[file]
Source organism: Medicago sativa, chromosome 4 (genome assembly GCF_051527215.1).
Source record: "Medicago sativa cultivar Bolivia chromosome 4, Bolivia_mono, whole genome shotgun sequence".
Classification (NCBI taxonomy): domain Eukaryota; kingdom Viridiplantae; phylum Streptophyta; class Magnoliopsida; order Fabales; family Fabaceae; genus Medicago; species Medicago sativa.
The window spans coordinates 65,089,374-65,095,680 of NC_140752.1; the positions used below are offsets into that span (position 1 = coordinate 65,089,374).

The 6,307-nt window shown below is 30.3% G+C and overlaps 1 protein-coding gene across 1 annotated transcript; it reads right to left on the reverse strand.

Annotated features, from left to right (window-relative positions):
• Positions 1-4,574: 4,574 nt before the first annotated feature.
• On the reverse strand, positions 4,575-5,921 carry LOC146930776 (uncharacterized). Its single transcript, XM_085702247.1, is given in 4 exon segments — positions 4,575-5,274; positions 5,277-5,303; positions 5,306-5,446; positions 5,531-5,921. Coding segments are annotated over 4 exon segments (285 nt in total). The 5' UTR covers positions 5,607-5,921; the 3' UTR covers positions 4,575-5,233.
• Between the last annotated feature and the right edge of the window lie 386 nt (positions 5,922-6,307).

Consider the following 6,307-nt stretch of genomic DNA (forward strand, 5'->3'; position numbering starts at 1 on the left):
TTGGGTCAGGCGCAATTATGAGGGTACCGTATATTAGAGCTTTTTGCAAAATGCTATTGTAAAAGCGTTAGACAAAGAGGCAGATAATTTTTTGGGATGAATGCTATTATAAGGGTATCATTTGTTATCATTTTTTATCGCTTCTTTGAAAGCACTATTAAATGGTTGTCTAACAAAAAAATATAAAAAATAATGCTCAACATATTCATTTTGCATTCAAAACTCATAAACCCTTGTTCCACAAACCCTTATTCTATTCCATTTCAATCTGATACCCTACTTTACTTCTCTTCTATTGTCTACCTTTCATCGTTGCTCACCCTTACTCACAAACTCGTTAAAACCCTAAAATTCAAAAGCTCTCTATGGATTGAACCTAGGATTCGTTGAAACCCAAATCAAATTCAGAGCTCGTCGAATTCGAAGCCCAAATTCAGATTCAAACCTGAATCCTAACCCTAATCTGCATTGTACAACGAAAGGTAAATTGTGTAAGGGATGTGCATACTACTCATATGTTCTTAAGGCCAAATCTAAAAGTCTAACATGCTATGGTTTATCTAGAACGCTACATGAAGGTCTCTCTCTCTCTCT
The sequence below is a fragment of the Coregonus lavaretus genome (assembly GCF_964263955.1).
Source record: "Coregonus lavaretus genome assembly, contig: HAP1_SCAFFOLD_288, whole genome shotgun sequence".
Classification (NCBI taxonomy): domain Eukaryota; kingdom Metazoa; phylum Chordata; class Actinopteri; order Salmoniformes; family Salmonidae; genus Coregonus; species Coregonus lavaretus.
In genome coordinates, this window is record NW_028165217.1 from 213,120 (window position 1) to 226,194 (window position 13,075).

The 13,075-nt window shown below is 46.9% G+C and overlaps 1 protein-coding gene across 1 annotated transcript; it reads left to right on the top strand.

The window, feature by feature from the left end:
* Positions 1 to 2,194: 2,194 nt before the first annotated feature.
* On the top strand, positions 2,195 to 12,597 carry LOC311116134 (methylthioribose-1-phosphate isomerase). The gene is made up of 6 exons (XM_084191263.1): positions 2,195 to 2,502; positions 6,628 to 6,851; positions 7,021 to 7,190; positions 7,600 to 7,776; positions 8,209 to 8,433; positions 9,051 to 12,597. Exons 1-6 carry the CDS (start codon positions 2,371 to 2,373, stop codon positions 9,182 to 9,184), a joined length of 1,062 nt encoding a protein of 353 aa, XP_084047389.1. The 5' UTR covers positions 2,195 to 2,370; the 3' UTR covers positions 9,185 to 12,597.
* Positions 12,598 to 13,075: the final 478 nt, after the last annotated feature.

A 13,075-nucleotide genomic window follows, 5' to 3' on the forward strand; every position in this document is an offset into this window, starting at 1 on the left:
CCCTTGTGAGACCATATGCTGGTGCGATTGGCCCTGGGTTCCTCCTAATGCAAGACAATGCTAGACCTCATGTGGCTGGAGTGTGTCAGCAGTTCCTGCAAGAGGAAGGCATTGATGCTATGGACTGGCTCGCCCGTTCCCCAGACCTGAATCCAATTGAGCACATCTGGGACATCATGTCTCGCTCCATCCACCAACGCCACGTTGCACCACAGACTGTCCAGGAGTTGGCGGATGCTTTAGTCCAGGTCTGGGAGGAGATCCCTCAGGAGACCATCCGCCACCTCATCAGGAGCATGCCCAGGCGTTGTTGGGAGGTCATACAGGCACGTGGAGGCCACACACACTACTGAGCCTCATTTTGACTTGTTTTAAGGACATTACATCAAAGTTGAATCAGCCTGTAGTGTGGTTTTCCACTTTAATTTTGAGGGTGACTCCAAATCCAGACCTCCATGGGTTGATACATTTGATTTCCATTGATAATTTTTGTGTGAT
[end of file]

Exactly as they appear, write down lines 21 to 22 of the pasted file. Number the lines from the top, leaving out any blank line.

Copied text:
A 13,075-nucleotide genomic window follows, 5' to 3' on the forward strand; every position in this document is an offset into this window, starting at 1 on the left:
CCCTTGTGAGACCATATGCTGGTGCGATTGGCCCTGGGTTCCTCCTAATGCAAGACAATGCTAGACCTCATGTGGCTGGAGTGTGTCAGCAGTTCCTGCAAGAGGAAGGCATTGATGCTATGGACTGGCTCGCCCGTTCCCCAGACCTGAATCCAATTGAGCACATCTGGGACATCATGTCTCGCTCCATCCACCAACGCCACGTTGCACCACAGACTGTCCAGGAGTTGGCGGATGCTTTAGTCCAGGTCTGGGAGGAGATCCCTCAGGAGACCATCCGCCACCTCATCAGGAGCATGCCCAGGCGTTGTTGGGAGGTCATACAGGCACGTGGAGGCCACACACACTACTGAGCCTCATTTTGACTTGTTTTAAGGACATTACATCAAAGTTGAATCAGCCTGTAGTGTGGTTTTCCACTTTAATTTTGAGGGTGACTCCAAATCCAGACCTCCATGGGTTGATACATTTGATTTCCATTGATAATTTTTGTGTGAT